This week our Presiding Bishop Katharine Jefferts Schori and our diocesan Bishop Wendell Gibbs invited all Episcopal Churches to participate in an ecumenical movement to work toward ending racism. We were asked to dedicate this day to pondering the sin of racism and how we can work for reconciliation.
Many years ago when I was in seminary the students and faculty had to participate in an anti-racism workshop. At the time anti-racism training was a new concept. One common refrain from a number of seminarians was, “I am not racist.” We all wanted to believe that and to believe that we really wanted equality and justice. The thing is, blatant racism is easily recognized and usually met with outrage, but more often racism appears in subtle ways, so systemic to our institutions, culture, faith, and politics that we fail to recognize it.
For example Christians often speak of the “dark night of the soul.” It’s meant to describe a desolate time when God feels distant and life feels particularly difficult. How we use the word “dark” has a way of reinforcing the idea that dark is bad, anything dark is bad and that influences how we perceive dark skinned people. Conversely it is also true that darkness is where life begins, darkness is where God often appears, darkness is transformative.
Here's another example. Years ago Dan and I were looking to buy a house. While house hunting I had the impression that one house, based on the lingering odor of cooking spices, was owned by an Eastern Indian or Pakistani family. I remember having a visceral response, like the house was “dirty” and then thinking, that’s a racist response - I would not have had that response if the odor had been cinnamon and apples for example.
Have you ever thought about the messages we receive that perpetuate the subtle forms of racism? For example, have you ever noticed that the “bad guys” on television or in movies are almost always the person of color while the white people are heroes?
Now, all these years later I find myself pondering, again, the phrase, “I am not racist.” I don’t remember, but I think in seminary I was one of the people who raised my hand to this statement. Now I’d never say that, I’ve learned more about racism and the subtle ways it rears its head in me.
The Bible offers us a few examples of God and of Jesus being changed by the human condition. Both Abraham and Moses argue with God and eventually change God’s mind. In our reading from Mark, Jesus encounters a Syrophenician woman, she is dark skinned, of a race that the Hebrew people of the day perceived to be outcasts and dirty. Jesus brushes her off and tries to ignore her plea. But she won’t be ignored, she speaks up, and ultimately changes Jesus’ heart and mind. The story of the deaf mute which follows shows us what happens when one is opened up, when we begin to see and hear, when we recognize how we are blind and deaf to the prejudice that lives within us. Most of us do not want to be racist, but we need to be open to the reality that we are, its part of the human condition, and we need to be willing to become aware, grow, change and move beyond our prejudices in all the ways they manifest.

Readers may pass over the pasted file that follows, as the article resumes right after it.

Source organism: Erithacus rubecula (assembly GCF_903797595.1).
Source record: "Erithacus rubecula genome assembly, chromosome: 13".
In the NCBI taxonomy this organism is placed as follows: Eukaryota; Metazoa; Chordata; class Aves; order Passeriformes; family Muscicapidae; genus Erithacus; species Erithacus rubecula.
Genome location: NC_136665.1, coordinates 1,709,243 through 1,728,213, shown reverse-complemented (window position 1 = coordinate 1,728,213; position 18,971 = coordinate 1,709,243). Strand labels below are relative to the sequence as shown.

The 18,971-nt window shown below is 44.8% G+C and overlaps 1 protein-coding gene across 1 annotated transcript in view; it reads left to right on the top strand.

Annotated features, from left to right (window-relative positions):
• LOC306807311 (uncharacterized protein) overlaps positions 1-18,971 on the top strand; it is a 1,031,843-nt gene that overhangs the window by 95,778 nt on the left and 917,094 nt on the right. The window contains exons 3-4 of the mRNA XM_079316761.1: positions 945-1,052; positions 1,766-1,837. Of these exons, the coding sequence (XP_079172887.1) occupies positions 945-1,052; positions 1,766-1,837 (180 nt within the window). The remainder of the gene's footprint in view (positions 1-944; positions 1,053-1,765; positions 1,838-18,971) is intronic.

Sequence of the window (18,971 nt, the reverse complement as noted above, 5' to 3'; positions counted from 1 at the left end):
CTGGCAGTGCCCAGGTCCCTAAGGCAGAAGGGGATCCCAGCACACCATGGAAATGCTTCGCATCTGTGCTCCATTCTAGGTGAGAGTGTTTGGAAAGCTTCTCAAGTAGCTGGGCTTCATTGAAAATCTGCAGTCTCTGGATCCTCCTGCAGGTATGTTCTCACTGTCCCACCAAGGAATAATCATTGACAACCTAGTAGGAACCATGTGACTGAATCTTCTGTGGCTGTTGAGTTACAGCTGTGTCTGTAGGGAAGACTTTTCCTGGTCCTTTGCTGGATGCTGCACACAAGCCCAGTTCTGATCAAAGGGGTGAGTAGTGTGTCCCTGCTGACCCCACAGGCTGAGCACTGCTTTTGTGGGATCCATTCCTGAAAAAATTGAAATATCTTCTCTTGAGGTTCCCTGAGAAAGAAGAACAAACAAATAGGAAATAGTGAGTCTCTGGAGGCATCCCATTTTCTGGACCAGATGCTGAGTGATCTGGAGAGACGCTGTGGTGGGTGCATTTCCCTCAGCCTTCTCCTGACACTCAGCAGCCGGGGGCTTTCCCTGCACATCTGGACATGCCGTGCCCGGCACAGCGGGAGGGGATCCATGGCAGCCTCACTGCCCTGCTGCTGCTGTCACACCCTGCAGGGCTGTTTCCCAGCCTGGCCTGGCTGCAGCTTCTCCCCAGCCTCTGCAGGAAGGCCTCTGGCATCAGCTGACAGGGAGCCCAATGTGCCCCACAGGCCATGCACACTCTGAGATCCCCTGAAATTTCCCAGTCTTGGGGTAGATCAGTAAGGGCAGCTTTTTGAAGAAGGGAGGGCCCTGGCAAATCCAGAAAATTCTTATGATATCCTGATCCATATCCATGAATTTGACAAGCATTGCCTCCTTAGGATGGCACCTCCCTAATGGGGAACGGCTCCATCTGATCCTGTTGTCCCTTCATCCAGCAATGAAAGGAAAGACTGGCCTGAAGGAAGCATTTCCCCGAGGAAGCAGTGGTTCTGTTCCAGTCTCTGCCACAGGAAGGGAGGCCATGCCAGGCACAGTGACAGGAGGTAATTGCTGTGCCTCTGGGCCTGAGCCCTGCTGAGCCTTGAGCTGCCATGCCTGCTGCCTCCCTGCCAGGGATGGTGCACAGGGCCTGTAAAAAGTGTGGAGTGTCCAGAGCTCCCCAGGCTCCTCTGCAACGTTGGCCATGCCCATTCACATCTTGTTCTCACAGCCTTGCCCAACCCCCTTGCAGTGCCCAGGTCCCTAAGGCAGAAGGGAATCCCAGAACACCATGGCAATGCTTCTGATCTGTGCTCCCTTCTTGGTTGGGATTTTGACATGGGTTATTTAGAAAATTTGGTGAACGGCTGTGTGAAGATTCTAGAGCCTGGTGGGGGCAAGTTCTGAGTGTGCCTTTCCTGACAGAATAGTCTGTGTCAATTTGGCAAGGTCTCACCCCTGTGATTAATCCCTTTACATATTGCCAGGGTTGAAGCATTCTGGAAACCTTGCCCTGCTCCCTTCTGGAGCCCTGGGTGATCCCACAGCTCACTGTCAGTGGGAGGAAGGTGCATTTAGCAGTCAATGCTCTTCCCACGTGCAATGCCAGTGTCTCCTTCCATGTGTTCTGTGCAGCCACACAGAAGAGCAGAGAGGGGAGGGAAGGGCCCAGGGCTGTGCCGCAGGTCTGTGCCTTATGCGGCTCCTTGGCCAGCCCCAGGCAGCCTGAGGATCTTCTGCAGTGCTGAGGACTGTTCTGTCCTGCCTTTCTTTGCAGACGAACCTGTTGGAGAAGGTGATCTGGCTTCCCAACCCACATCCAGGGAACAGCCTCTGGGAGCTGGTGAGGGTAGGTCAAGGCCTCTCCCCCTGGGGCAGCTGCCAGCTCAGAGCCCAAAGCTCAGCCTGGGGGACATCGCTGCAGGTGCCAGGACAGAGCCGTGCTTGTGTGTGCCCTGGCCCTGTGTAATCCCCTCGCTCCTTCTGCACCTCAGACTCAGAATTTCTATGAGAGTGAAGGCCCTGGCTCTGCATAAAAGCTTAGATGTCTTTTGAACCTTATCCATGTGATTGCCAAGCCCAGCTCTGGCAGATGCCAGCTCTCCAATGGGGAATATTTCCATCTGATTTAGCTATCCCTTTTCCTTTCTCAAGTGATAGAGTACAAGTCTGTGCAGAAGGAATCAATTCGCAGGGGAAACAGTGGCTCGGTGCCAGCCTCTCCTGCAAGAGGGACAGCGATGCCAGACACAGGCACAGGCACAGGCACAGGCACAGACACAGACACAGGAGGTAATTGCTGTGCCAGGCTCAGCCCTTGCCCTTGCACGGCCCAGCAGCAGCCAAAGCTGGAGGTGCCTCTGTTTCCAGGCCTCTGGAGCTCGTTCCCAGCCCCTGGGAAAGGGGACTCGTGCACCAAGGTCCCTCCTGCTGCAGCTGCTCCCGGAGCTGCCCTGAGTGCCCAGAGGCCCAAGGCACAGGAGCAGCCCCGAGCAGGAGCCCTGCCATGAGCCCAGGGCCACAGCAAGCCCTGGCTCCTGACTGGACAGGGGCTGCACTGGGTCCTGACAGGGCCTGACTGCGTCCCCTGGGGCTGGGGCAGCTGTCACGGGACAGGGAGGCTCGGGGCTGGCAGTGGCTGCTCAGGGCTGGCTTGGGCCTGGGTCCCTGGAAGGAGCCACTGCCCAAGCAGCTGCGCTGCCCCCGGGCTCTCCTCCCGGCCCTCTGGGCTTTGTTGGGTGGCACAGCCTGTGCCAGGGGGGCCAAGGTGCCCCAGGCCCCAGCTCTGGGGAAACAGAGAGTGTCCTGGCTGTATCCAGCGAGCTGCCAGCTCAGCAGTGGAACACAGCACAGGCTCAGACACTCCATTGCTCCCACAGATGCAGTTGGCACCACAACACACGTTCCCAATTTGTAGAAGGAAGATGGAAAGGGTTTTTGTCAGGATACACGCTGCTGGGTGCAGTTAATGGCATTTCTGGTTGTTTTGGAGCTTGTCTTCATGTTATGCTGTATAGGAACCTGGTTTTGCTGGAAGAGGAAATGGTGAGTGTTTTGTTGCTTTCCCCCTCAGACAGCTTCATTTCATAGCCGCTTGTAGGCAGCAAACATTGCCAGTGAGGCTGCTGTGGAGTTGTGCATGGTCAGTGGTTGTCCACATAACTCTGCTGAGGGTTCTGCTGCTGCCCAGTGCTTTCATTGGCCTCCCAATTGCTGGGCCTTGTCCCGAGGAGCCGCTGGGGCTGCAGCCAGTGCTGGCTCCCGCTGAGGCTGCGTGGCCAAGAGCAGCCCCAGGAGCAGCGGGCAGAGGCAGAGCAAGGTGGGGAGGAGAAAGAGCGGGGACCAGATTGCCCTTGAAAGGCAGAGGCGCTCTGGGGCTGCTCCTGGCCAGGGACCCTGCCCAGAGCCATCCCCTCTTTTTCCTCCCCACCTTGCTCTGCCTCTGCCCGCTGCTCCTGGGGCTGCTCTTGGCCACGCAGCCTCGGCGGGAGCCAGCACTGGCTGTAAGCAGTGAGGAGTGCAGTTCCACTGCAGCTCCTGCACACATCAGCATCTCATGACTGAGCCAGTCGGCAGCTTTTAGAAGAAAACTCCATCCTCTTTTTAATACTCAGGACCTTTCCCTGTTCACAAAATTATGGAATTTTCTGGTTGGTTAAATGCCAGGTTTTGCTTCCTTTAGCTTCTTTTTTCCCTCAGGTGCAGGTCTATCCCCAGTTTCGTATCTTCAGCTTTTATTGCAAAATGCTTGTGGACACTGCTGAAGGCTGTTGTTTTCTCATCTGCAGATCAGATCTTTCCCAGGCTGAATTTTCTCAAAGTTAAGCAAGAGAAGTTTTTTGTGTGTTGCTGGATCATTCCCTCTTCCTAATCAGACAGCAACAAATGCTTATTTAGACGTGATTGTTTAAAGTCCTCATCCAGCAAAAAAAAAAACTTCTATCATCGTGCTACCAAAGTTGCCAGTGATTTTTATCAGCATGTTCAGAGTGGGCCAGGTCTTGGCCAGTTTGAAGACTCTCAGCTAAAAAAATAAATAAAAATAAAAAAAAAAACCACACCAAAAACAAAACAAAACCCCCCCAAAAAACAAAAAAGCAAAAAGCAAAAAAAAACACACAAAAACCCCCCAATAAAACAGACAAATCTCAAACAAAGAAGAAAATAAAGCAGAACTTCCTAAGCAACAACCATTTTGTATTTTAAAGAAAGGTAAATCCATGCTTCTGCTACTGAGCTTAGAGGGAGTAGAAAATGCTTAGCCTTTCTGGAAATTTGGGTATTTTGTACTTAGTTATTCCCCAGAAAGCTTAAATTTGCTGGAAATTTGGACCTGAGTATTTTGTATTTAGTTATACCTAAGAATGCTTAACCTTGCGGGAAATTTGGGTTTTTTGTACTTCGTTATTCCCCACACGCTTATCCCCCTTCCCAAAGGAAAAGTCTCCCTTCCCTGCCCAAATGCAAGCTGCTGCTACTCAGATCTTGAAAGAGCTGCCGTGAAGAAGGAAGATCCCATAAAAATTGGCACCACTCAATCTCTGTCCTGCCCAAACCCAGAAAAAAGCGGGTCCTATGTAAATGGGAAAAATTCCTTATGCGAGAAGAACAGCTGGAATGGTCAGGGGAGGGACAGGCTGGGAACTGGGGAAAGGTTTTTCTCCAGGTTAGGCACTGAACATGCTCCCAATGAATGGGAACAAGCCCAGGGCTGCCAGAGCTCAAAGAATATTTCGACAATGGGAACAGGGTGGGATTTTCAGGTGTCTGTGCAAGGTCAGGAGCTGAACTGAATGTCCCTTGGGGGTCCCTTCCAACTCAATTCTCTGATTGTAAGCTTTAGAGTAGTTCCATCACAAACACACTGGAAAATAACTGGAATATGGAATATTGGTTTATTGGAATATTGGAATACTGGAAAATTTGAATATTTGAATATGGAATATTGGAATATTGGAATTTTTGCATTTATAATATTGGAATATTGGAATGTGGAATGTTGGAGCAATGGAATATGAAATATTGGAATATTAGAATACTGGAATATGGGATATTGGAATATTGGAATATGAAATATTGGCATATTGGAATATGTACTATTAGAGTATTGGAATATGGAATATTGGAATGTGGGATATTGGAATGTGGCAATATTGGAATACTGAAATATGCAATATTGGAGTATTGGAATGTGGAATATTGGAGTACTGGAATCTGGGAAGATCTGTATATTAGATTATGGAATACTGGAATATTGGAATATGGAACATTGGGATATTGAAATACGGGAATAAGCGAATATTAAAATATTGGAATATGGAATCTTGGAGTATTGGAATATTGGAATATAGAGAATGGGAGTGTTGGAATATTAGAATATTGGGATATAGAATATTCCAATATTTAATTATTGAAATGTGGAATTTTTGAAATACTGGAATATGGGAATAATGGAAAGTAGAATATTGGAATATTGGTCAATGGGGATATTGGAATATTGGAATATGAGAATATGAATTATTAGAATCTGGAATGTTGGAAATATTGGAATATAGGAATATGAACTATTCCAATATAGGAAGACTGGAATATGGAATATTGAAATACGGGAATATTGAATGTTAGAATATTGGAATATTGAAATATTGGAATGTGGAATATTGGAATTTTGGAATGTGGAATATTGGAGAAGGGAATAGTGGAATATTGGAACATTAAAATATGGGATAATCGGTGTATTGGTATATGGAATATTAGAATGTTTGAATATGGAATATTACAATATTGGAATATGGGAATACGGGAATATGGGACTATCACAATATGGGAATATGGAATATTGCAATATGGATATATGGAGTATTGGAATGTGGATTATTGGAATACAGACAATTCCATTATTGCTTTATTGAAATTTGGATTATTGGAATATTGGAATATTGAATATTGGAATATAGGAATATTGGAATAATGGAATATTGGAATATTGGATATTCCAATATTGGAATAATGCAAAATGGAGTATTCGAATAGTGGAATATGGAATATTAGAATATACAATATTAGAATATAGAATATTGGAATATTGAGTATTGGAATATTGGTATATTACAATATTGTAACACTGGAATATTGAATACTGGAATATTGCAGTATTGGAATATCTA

To that end Bishop Gibbs has invited us to participate in a task force on Race Relations and Diversity. In response we are hosting a meeting here at Christ Church on Saturday, Sept. 12 from 10am until noon.
Of this initiative Bishop Gibbs writes: “My hope for the Race Relations and Diversity Task Force is that it will lead the diocese in our corporate ministry to respond to the disease of hate that continues to infect our country through all the “isms” and “phobias” – racism, sexism, ableism, ageism, homophobia, xenophobia, etc. and move us toward an ethic of respect and gratitude for the incredible beauty of God’s full and diverse creation…”
I hope all of you will make an effort to attend this event on Saturday and learn how you, how we, can take an active role in this diocese to help heal the brokenness in our world, and therefore how we can be the hands and heart of Christ in the world.
Reflecting on the readings for Proper 18B